Citi Retail Services is still looking for other partners across the powersports industry, following its recent announcement of a long-term agreement with American Honda Motor Corp., said Leslie McNamara, managing director and executive vice president of business and market development at Citi Retail Services.
“We are regularly evaluating new partners and are engaged in conversations with various players across the powersports industry,” McNamara told Powersports Finance. “At the same time, we are pursuing creative ways to help our existing partners increase their sales and build customer loyalty. This is a growing industry, where we offer extensive expertise and ultimately add value for our partners.”
Through the agreement with Honda — inked on July 26 — Citi Retail Services will provide a private-label credit card program to Honda’s powersports dealer network nationwide. Powersports Finance first reported the news of the partnership in May.
Citi has been partnering with former OEM partners of Capital One Financial Corp. — following Capital One’s exit from the powersports space. However, Honda is the first OEM to partner with Citi that was not formerly partnered with Capital One.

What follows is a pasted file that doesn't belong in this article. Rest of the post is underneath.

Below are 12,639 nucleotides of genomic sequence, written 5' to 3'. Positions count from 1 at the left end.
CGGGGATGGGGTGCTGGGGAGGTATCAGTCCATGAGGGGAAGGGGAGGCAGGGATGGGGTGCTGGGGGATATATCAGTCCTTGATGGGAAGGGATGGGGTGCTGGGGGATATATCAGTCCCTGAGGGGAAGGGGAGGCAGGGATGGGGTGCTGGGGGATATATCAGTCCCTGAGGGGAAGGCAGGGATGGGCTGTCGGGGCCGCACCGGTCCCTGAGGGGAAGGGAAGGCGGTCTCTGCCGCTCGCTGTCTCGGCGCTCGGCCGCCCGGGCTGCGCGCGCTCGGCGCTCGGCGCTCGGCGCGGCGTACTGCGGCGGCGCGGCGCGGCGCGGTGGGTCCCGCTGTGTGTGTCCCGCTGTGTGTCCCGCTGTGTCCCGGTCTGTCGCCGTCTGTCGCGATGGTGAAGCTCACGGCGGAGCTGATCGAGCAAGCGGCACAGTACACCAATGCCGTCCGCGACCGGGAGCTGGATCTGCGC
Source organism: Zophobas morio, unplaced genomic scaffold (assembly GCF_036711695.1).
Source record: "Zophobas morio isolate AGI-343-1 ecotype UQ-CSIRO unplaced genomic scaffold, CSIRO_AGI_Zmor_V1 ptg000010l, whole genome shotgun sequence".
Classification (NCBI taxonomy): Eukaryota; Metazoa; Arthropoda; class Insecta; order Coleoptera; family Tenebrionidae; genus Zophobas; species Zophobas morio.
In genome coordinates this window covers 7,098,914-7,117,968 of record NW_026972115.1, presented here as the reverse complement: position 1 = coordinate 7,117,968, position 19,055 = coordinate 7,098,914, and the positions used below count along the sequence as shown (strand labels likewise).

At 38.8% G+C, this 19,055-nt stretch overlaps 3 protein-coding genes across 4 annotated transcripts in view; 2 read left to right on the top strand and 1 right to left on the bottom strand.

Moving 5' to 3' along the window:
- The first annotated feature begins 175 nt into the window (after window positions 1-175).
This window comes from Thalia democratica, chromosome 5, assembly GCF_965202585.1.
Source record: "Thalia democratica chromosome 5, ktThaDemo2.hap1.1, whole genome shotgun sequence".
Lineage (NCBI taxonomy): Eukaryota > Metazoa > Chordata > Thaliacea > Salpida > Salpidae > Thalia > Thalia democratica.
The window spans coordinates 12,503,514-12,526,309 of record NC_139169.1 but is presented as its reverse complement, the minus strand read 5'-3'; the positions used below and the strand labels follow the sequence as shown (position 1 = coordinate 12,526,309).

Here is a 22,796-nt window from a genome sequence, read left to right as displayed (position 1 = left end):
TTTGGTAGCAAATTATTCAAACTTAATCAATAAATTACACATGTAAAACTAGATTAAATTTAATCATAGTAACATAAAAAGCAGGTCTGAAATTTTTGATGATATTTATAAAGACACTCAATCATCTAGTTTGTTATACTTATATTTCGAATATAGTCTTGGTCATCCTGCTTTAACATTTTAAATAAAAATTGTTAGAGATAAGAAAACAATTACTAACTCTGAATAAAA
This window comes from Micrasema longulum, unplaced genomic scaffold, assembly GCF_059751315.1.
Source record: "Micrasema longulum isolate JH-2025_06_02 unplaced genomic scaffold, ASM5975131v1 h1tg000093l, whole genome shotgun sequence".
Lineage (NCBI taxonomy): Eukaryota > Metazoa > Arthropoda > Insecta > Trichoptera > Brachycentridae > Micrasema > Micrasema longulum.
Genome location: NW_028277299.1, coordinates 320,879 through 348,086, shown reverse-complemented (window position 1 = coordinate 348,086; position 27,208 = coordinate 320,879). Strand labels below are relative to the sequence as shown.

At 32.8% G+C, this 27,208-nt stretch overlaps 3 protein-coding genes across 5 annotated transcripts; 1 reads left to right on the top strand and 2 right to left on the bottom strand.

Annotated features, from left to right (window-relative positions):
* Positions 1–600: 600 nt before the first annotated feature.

“I believe Honda saw the value in being able to offer [revolving credit] financing to its customers,” McNamara said. “Not only can it drive sales for the dealers, it increases customer loyalty. Citi has a long history of working with iconic brands like Honda. We also have deep experience in the dealer-based retail market. The fit was a natural one for Honda.”
Other former Capital One partners, like BRP Inc. teamed up with Citi in January, and Kawasaki Motors Corp. USA announced a multi-year agreement with the revolving credit provider in December of last year. Additionally, Yamaha Motor Corp. USA — which was also one of Capital One’s former partners — launched its own Yamaha Credit Card program through its captive Yamaha Motor Finance Corp. in October of last year.
Polaris Industries Inc. is the only OEM formerly partnered with Capital One that has not announced its plans for a revolving credit program or partnership yet.
There are other powersports players that could spark an interest in Citi’s offering, such as Royal Enfield North America. Back in January, the motorcycle manufacturer’s Vice President of Sales Mike Roark said Royal Enfield was mulling options to establish a first-time buyer program, which could include a revolving credit partnership.
While the length of the long-term arrangement between Citi and Honda is unclear at this time, the average length of Citi’s partnerships span more than 15 years, McNamara said, and “most of our relationships are secured well into the next decade.”